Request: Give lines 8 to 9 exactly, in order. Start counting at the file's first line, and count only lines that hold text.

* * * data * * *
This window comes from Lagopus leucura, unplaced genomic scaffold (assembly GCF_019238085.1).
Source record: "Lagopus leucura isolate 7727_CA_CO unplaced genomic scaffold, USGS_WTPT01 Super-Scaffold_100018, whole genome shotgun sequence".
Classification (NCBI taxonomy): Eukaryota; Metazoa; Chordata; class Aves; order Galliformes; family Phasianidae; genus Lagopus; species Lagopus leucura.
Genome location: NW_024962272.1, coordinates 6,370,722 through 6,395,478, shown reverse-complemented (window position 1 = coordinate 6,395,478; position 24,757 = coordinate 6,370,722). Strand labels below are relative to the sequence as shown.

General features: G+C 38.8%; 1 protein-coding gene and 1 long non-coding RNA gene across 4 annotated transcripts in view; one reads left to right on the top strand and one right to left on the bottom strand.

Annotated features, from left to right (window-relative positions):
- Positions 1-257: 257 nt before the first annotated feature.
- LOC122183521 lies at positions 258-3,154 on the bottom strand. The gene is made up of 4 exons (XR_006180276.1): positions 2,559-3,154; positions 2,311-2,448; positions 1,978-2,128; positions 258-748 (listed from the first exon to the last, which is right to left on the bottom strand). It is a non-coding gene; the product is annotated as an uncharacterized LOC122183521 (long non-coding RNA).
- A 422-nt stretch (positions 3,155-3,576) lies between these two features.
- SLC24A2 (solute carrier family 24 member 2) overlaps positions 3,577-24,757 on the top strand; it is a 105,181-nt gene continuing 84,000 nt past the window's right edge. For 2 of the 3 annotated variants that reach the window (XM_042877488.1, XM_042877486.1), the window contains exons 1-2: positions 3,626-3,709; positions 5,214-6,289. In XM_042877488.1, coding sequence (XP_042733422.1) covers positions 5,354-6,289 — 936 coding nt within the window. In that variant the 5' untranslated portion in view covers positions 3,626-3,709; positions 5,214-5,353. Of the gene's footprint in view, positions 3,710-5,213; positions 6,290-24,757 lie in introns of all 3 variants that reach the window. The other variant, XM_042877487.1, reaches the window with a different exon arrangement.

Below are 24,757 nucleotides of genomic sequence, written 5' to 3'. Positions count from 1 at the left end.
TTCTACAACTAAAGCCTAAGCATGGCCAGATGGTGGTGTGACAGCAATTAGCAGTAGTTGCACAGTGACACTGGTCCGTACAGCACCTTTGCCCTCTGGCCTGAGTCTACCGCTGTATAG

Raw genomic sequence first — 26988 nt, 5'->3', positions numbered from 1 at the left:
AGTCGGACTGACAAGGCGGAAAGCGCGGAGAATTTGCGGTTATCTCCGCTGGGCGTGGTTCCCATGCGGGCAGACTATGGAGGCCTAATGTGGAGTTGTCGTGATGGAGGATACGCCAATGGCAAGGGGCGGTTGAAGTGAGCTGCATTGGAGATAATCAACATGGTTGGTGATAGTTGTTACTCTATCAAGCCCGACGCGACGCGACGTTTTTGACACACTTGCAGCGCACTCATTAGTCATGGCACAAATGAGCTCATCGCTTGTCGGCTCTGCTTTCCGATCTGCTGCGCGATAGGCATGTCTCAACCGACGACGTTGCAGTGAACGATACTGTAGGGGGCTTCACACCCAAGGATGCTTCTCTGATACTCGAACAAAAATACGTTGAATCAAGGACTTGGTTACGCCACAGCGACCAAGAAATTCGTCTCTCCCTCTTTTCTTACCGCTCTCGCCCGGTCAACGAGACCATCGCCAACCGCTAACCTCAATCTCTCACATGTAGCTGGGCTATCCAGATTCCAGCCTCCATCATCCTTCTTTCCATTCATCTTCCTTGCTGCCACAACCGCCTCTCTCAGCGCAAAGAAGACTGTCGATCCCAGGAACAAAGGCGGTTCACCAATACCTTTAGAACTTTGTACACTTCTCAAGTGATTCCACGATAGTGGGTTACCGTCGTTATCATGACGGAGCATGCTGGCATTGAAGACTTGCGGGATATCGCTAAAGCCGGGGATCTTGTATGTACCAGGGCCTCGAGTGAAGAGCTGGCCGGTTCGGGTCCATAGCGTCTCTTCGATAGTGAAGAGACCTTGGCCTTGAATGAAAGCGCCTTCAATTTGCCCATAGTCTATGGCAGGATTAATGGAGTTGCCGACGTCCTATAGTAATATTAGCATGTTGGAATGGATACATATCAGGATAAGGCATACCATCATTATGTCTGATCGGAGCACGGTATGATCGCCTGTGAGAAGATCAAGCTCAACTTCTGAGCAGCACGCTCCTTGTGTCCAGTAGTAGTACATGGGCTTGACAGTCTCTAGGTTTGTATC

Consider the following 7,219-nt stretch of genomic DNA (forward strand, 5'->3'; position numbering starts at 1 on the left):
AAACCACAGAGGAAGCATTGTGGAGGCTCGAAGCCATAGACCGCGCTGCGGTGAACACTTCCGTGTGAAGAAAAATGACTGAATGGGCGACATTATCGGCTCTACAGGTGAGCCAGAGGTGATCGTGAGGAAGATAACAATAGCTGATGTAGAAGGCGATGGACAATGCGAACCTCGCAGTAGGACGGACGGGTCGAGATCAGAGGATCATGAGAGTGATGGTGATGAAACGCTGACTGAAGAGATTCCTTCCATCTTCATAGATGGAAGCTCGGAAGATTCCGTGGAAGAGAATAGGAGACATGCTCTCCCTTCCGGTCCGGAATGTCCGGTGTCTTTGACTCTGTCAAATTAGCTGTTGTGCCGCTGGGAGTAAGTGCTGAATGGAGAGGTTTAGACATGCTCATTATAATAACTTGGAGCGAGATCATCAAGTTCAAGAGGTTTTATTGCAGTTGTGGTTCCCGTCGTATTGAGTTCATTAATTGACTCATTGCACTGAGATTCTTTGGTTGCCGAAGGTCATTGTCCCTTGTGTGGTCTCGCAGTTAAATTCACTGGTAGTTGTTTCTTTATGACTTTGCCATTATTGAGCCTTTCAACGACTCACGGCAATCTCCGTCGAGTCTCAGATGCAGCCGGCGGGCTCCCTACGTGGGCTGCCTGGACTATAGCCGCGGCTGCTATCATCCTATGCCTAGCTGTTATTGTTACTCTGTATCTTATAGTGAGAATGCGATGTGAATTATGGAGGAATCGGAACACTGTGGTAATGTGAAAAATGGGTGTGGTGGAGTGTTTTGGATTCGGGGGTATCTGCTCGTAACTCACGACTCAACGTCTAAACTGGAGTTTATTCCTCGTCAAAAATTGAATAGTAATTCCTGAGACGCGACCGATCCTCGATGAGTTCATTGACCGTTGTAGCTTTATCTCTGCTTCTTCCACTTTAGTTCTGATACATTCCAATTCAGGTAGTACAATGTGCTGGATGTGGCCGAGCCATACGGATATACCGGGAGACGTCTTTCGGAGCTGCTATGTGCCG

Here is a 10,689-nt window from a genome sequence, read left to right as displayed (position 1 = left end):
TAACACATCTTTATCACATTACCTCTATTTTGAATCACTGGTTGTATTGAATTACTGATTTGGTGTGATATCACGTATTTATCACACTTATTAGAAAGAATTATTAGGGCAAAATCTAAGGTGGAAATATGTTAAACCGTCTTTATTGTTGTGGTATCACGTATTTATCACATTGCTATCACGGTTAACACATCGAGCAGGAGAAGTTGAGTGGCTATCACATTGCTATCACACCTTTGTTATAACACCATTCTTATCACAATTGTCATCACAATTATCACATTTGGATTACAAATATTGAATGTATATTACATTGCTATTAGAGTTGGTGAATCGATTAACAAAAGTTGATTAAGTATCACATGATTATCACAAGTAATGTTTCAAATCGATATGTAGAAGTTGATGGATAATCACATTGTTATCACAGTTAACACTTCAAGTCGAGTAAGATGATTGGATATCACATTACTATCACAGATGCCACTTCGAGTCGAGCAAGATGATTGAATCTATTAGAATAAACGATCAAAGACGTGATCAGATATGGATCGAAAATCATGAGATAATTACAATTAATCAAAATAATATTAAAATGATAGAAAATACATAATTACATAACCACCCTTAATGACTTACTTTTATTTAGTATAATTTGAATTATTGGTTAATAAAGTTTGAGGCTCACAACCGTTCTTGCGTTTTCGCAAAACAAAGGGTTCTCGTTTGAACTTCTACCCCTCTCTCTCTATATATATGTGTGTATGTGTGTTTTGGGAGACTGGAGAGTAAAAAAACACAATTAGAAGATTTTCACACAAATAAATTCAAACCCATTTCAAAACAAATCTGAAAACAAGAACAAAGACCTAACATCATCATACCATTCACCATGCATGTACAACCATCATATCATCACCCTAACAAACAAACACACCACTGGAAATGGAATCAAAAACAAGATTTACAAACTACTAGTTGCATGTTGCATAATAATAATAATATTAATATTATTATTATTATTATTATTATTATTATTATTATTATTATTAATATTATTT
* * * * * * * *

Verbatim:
- LOC122183521 lies at positions 258-3,154 on the bottom strand. The gene is made up of 4 exons (XR_006180276.1): positions 2,559-3,154; positions 2,311-2,448; positions 1,978-2,128; positions 258-748 (listed from the first exon to the last, which is right to left on the bottom strand). It is a non-coding gene; the product is annotated as an uncharacterized LOC122183521 (long non-coding RNA).
- A 422-nt stretch (positions 3,155-3,576) lies between these two features.